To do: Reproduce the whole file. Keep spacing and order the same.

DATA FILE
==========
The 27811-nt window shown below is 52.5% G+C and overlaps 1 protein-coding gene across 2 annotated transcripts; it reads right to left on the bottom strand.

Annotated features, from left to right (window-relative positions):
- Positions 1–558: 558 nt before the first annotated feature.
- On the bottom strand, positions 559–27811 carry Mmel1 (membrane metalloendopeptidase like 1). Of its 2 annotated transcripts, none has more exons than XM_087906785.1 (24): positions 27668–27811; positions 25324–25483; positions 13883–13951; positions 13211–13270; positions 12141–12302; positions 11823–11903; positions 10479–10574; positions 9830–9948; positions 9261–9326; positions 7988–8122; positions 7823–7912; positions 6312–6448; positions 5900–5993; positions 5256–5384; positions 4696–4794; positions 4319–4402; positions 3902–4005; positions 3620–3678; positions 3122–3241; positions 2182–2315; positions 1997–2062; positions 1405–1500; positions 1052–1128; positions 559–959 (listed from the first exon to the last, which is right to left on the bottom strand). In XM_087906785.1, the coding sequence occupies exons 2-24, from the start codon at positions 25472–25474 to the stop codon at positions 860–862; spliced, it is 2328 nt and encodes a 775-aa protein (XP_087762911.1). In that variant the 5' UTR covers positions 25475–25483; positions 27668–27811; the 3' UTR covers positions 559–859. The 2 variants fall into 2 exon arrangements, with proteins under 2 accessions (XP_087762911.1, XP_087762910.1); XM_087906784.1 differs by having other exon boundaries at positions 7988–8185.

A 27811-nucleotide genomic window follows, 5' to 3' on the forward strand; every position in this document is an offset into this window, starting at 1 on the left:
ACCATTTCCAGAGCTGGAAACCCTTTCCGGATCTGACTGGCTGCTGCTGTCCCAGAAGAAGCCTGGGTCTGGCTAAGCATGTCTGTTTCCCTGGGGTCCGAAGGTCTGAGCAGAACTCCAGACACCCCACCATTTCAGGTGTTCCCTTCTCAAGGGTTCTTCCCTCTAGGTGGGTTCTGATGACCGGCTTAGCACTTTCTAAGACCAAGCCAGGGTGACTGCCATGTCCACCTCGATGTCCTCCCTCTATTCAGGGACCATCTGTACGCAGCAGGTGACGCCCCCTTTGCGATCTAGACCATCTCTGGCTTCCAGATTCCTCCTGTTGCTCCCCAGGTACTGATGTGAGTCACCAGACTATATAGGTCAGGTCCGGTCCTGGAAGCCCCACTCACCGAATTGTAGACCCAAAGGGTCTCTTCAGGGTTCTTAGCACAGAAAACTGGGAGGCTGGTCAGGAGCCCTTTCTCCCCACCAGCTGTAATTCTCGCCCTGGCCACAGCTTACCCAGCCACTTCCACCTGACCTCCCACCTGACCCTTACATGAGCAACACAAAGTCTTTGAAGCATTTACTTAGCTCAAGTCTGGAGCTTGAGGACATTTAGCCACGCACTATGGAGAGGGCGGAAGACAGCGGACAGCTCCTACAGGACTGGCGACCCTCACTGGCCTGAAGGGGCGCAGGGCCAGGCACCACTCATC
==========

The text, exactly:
The 27811-nt window shown below is 52.5% G+C and overlaps 1 protein-coding gene across 2 annotated transcripts; it reads right to left on the bottom strand.

Annotated features, from left to right (window-relative positions):
- Positions 1–558: 558 nt before the first annotated feature.
- On the bottom strand, positions 559–27811 carry Mmel1 (membrane metalloendopeptidase like 1). Of its 2 annotated transcripts, none has more exons than XM_087906785.1 (24): positions 27668–27811; positions 25324–25483; positions 13883–13951; positions 13211–13270; positions 12141–12302; positions 11823–11903; positions 10479–10574; positions 9830–9948; positions 9261–9326; positions 7988–8122; positions 7823–7912; positions 6312–6448; positions 5900–5993; positions 5256–5384; positions 4696–4794; positions 4319–4402; positions 3902–4005; positions 3620–3678; positions 3122–3241; positions 2182–2315; positions 1997–2062; positions 1405–1500; positions 1052–1128; positions 559–959 (listed from the first exon to the last, which is right to left on the bottom strand). In XM_087906785.1, the coding sequence occupies exons 2-24, from the start codon at positions 25472–25474 to the stop codon at positions 860–862; spliced, it is 2328 nt and encodes a 775-aa protein (XP_087762911.1). In that variant the 5' UTR covers positions 25475–25483; positions 27668–27811; the 3' UTR covers positions 559–859. The 2 variants fall into 2 exon arrangements, with proteins under 2 accessions (XP_087762911.1, XP_087762910.1); XM_087906784.1 differs by having other exon boundaries at positions 7988–8185.

A 27811-nucleotide genomic window follows, 5' to 3' on the forward strand; every position in this document is an offset into this window, starting at 1 on the left:
ACCATTTCCAGAGCTGGAAACCCTTTCCGGATCTGACTGGCTGCTGCTGTCCCAGAAGAAGCCTGGGTCTGGCTAAGCATGTCTGTTTCCCTGGGGTCCGAAGGTCTGAGCAGAACTCCAGACACCCCACCATTTCAGGTGTTCCCTTCTCAAGGGTTCTTCCCTCTAGGTGGGTTCTGATGACCGGCTTAGCACTTTCTAAGACCAAGCCAGGGTGACTGCCATGTCCACCTCGATGTCCTCCCTCTATTCAGGGACCATCTGTACGCAGCAGGTGACGCCCCCTTTGCGATCTAGACCATCTCTGGCTTCCAGATTCCTCCTGTTGCTCCCCAGGTACTGATGTGAGTCACCAGACTATATAGGTCAGGTCCGGTCCTGGAAGCCCCACTCACCGAATTGTAGACCCAAAGGGTCTCTTCAGGGTTCTTAGCACAGAAAACTGGGAGGCTGGTCAGGAGCCCTTTCTCCCCACCAGCTGTAATTCTCGCCCTGGCCACAGCTTACCCAGCCACTTCCACCTGACCTCCCACCTGACCCTTACATGAGCAACACAAAGTCTTTGAAGCATTTACTTAGCTCAAGTCTGGAGCTTGAGGACATTTAGCCACGCACTATGGAGAGGGCGGAAGACAGCGGACAGCTCCTACAGGACTGGCGACCCTCACTGGCCTGAAGGGGCGCAGGGCCAGGCACCACTCATC